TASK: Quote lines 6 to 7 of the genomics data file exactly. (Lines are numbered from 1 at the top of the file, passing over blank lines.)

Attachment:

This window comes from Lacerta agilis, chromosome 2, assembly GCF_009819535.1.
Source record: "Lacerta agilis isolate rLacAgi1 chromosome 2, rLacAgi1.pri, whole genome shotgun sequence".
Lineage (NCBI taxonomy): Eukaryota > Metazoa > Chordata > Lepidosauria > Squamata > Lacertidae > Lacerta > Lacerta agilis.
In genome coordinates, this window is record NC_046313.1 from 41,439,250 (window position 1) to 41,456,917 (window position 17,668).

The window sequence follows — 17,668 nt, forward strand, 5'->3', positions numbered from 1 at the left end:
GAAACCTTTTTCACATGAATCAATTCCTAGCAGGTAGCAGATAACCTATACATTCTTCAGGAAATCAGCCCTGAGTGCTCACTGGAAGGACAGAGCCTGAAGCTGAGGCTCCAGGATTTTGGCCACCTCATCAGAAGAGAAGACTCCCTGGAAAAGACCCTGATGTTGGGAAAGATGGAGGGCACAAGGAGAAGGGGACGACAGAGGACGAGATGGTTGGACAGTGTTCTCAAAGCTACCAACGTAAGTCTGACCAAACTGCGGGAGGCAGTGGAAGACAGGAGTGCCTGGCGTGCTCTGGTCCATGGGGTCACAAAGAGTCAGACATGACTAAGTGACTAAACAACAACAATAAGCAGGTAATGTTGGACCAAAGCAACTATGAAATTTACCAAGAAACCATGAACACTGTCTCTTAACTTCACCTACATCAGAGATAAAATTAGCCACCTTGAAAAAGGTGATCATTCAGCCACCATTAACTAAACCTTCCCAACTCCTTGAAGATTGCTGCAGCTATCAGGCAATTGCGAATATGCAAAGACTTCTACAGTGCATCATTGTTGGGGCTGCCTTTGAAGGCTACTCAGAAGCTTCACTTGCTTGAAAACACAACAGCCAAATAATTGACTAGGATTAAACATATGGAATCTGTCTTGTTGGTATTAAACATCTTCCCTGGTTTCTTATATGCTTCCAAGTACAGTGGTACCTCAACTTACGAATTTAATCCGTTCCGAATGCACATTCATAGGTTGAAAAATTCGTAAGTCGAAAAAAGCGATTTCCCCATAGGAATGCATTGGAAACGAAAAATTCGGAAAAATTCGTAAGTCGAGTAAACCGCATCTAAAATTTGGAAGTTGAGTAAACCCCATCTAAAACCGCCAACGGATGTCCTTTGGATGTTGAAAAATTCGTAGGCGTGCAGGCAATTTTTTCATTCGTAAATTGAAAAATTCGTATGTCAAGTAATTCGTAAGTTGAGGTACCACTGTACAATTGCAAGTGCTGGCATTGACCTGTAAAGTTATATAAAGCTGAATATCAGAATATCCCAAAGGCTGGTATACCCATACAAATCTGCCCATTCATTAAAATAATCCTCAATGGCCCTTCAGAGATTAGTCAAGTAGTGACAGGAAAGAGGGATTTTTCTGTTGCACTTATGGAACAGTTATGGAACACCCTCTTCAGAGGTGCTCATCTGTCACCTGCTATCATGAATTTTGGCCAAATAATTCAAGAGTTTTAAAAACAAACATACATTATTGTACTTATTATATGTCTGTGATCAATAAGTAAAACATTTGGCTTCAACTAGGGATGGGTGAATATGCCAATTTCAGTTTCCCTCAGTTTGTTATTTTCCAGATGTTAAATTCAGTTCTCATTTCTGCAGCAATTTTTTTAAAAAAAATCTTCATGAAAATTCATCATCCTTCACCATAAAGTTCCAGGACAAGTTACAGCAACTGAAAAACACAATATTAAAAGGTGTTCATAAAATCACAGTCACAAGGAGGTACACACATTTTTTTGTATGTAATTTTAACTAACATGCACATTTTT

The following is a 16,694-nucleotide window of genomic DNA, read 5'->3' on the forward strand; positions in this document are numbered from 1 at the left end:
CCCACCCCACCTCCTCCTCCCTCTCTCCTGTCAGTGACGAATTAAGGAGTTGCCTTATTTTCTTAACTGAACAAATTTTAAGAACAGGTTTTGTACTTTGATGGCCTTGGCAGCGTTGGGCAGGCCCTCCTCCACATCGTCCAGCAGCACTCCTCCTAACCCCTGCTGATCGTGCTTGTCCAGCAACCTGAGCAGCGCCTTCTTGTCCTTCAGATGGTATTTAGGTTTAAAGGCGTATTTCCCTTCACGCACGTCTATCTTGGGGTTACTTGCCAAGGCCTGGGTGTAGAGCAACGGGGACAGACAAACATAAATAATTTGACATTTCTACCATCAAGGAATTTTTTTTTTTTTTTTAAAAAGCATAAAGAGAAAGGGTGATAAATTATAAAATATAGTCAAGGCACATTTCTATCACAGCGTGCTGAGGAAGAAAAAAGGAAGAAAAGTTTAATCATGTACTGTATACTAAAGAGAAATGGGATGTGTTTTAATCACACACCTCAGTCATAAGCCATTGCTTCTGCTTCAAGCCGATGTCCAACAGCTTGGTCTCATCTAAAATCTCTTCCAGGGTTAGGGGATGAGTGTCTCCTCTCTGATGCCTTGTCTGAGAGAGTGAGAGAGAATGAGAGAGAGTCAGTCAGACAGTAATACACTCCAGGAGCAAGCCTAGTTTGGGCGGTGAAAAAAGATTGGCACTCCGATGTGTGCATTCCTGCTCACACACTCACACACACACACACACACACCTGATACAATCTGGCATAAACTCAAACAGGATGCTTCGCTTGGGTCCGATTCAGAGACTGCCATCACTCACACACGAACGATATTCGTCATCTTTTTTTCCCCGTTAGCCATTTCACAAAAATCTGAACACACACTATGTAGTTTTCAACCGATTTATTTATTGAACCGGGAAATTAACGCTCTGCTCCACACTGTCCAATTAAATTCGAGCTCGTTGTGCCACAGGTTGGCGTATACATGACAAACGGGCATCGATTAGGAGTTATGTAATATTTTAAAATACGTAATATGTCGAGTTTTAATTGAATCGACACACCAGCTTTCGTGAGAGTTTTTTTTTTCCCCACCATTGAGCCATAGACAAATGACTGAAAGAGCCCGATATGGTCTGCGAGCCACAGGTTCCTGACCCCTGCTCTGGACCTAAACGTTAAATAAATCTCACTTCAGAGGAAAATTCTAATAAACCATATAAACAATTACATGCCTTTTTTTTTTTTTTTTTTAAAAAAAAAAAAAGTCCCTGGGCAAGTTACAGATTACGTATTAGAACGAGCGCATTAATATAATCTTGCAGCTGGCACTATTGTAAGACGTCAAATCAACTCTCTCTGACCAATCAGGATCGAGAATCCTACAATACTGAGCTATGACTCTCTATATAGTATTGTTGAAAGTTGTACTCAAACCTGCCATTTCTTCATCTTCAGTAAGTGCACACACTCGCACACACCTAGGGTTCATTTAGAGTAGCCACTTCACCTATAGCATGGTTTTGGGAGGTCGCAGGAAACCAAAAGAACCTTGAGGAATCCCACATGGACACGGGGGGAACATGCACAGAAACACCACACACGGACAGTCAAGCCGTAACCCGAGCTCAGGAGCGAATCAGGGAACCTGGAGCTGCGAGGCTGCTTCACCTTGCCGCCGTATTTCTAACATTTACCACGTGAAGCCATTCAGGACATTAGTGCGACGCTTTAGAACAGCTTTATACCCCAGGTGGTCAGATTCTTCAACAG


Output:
GAAACCTTTTTCACATGAATCAATTCCTAGCAGGTAGCAGATAACCTATACATTCTTCAGGAAATCAGCCCTGAGTGCTCACTGGAAGGACAGAGCCTGAAGCTGAGGCTCCAGGATTTTGGCCACCTCATCAGAAGAGAAGACTCCCTGGAAAAGACCCTGATGTTGGGAAAGATGGAGGGCACAAGGAGAAGGGGACGACAGAGGACGAGATGGTTGGACAGTGTTCTCAAAGCTACCAACGTAAGTCTGACCAAACTGCGGGAGGCAGTGGAAGACAGGAGTGCCTGGCGTGCTCTGGTCCATGGGGTCACAAAGAGTCAGACATGACTAAGTGACTAAACAACAACAATAAGCAGGTAATGTTGGACCAAAGCAACTATGAAATTTACCAAGAAACCATGAACACTGTCTCTTAACTTCACCTACATCAGAGATAAAATTAGCCACCTTGAAAAAGGTGATCATTCAGCCACCATTAACTAAACCTTCCCAACTCCTTGAAGATTGCTGCAGCTATCAGGCAATTGCGAATATGCAAAGACTTCTACAGTGCATCATTGTTGGGGCTGCCTTTGAAGGCTACTCAGAAGCTTCACTTGCTTGAAAACACAACAGCCAAATAATTGACTAGGATTAAACATATGGAATCTGTCTTGTTGGTATTAAACATCTTCCCTGGTTTCTTATATGCTTCCAAGTACAGTGGTACCTCAACTTACGAATTTAATCCGTTCCGAATGCACATTCATAGGTTGAAAAATTCGTAAGTCGAAAAAAGCGATTTCCCCATAGGAATGCATTGGAAACGAAAAATTCGGAAAAATTCGTAAGTCGAGTAAACCGCATCTAAAATTTGGAAGTTGAGTAAACCCCATCTAAAACCGCCAACGGATGTCCTTTGGATGTTGAAAAATTCGTAGGCGTGCAGGCAATTTTTTCATTCGTAAATTGAAAAATTCGTATGTCAAGTAATTCGTAAGTTGAGGTACCACTGTACAATTGCAAGTGCTGGCATTGACCTGTAAAGTTATATAAAGCTGAATATCAGAATATCCCAAAGGCTGGTATACCCATACAAATCTGCCCATTCATTAAAATAATCCTCAATGGCCCTTCAGAGATTAGTCAAGTAGTGACAGGAAAGAGGGATTTTTCTGTTGCACTTATGGAACAGTTATGGAACACCCTCTTCAGAGGTGCTCATCTGTCACCTGCTATCATGAATTTTGGCCAAATAATTCAAGAGTTTTAAAAACAAACATACATTATTGTACTTATTATATGTCTGTGATCAATAAGTAAAACATTTGGCTTCAACTAGGGATGGGTGAATATGCCAATTTCAGTTTCCCTCAGTTTGTTATTTTCCAGATGTTAAATTCAGTTCTCATTTCTGCAGCAATTTTTTTAAAAAAAATCTTCATGAAAATTCATCATCCTTCACCATAAAGTTCCAGGACAAGTTACAGCAACTGAAAAACACAATATTAAAAGGTGTTCATAAAATCACAGTCACAAGGAGGTACACACATTTTTTTGTATGTAATTTTAACTAACATGCACATTTTT

The following is a 16,694-nucleotide window of genomic DNA, read 5'->3' on the forward strand; positions in this document are numbered from 1 at the left end: